In operation, flipper 201 exerts a laterally-directed attractive force on a passing vehicle 13, e.g., of the type shown in FIG. 16, to initiate switching (e.g., to the second egress of a diverge). Referring also to FIGS. 16 and 18, once the switching is started, the septum 13D of the vehicle contacts and engages one side of the illustrated triangular-shaped portion 275 formed in the running surfaces 63A which supports and guides the vehicle 13 as it continues the switching action. (Although the portion is shown as triangularly-shaped in the illustrated embodiment, the shape of that extension of the running surfaces at the “vertex” 278 of the diverge can be varied according to the radius of curvature of the diverge section and the size of the septums of vehicles being switched.) Further guidance for switching can subsequently be provided by the guidance surface 63B if and as it comes into contact with corresponding surfaces 13B of the vehicle.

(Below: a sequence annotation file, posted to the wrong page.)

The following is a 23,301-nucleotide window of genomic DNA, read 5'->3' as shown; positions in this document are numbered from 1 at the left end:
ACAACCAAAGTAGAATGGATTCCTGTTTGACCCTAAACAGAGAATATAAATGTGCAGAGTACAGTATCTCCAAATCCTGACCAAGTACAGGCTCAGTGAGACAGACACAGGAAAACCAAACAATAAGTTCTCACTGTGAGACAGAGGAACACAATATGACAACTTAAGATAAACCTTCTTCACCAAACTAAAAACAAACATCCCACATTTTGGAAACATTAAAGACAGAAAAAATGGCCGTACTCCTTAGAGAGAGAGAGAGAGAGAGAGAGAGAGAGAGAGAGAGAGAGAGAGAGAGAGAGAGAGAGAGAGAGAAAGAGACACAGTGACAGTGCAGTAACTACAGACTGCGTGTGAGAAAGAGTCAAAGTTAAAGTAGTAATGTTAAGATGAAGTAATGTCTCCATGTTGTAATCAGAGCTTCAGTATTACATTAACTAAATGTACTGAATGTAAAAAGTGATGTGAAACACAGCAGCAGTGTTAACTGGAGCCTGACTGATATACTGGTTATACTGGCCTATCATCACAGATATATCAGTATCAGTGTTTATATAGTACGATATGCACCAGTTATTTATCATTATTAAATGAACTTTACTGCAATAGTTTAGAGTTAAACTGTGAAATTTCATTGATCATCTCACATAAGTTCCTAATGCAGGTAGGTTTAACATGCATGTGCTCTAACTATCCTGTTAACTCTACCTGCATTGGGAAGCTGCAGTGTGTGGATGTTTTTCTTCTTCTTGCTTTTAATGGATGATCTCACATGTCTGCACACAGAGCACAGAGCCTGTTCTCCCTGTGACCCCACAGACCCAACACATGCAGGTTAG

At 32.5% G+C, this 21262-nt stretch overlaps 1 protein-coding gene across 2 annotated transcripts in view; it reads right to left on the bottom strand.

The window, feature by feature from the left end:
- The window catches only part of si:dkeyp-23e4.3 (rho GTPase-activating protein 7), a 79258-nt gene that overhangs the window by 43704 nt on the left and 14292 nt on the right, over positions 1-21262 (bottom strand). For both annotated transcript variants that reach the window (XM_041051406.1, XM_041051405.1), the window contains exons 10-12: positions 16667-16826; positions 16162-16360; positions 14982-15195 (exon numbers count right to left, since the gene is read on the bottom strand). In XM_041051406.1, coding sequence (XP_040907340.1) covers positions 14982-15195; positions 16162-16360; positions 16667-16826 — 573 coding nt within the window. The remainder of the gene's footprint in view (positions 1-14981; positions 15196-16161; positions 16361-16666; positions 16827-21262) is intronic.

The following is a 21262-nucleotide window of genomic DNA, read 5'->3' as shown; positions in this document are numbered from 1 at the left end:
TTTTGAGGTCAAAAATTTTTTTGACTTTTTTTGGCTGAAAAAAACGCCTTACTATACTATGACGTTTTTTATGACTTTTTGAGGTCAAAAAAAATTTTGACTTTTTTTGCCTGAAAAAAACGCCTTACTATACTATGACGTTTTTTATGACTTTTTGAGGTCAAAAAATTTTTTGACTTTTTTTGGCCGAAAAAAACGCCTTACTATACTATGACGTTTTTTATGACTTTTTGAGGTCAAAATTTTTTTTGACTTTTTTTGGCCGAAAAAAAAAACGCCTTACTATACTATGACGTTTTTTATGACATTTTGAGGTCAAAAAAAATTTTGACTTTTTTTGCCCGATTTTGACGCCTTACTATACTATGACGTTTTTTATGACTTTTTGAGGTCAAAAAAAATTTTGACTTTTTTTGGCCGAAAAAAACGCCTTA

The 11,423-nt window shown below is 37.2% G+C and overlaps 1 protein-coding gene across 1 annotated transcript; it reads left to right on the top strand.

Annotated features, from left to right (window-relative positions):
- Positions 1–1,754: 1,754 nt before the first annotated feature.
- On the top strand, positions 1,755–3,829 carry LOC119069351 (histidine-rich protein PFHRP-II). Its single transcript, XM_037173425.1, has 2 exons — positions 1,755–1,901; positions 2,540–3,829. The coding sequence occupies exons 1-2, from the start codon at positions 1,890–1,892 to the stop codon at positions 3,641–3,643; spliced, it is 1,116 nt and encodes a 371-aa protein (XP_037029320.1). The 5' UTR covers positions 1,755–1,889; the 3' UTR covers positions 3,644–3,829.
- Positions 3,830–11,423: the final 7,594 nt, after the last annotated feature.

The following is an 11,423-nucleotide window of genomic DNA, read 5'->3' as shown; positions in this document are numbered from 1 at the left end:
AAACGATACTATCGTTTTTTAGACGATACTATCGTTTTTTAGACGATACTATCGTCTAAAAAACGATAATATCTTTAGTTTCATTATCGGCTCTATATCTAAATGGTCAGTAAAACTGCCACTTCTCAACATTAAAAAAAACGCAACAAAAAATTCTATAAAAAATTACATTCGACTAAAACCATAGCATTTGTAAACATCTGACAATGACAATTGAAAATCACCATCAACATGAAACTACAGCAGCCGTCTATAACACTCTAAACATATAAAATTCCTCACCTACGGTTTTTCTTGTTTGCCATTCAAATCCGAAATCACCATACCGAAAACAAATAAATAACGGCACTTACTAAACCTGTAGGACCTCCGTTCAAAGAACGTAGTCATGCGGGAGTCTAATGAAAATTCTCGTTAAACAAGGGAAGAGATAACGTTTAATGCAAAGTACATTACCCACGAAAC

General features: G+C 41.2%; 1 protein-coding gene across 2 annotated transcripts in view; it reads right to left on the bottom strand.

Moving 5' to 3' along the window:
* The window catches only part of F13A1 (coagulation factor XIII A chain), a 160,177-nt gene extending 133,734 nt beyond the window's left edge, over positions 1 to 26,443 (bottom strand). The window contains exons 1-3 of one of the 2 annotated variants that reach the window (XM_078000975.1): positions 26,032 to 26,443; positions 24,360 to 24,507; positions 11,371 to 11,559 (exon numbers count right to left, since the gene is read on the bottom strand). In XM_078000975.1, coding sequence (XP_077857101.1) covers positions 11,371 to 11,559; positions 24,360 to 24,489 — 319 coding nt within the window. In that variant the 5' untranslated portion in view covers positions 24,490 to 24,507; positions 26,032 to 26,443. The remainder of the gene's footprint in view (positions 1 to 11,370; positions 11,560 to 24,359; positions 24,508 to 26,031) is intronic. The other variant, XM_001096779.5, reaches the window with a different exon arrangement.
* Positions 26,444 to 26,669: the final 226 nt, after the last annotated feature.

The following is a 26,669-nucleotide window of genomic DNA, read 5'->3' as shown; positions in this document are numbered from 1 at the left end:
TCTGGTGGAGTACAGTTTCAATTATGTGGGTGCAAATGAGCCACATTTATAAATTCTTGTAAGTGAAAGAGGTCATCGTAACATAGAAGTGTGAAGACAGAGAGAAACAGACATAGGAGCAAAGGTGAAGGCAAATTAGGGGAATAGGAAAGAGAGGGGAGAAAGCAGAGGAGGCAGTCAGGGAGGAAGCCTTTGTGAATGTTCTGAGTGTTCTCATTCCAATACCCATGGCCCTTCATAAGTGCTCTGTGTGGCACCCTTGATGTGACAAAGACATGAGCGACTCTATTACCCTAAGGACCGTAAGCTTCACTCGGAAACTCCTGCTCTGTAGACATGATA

Further Embodiments

Further embodiments of the invention provide, individually and/or in combination, variants of mechanical flippers of the general type shown in FIG. 10; narrow-septum vehicles of the type shown in FIG. 16 or variants thereof and/or guideways of the type shown in FIGS. 15-18 and 21 or variants thereof. When used in combination, these embodiments take advantage of the narrowed cross-section of the vehicle's septum by using a smaller (and, therefore, faster) switch to to initiate vehicle switching